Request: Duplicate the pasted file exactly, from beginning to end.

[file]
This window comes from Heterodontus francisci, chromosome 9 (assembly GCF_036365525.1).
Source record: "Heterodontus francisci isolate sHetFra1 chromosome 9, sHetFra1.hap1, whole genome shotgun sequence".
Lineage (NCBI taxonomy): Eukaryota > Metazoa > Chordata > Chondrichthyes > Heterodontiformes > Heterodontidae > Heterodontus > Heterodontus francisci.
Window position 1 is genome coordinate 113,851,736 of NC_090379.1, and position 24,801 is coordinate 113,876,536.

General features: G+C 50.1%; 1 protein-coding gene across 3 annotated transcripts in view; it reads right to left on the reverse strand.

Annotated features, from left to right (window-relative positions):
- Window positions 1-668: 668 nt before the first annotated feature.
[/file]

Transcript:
This window comes from Heterodontus francisci, chromosome 9 (assembly GCF_036365525.1).
Source record: "Heterodontus francisci isolate sHetFra1 chromosome 9, sHetFra1.hap1, whole genome shotgun sequence".
Lineage (NCBI taxonomy): Eukaryota > Metazoa > Chordata > Chondrichthyes > Heterodontiformes > Heterodontidae > Heterodontus > Heterodontus francisci.
Window position 1 is genome coordinate 113,851,736 of NC_090379.1, and position 24,801 is coordinate 113,876,536.

General features: G+C 50.1%; 1 protein-coding gene across 3 annotated transcripts in view; it reads right to left on the reverse strand.

Annotated features, from left to right (window-relative positions):
- Window positions 1-668: 668 nt before the first annotated feature.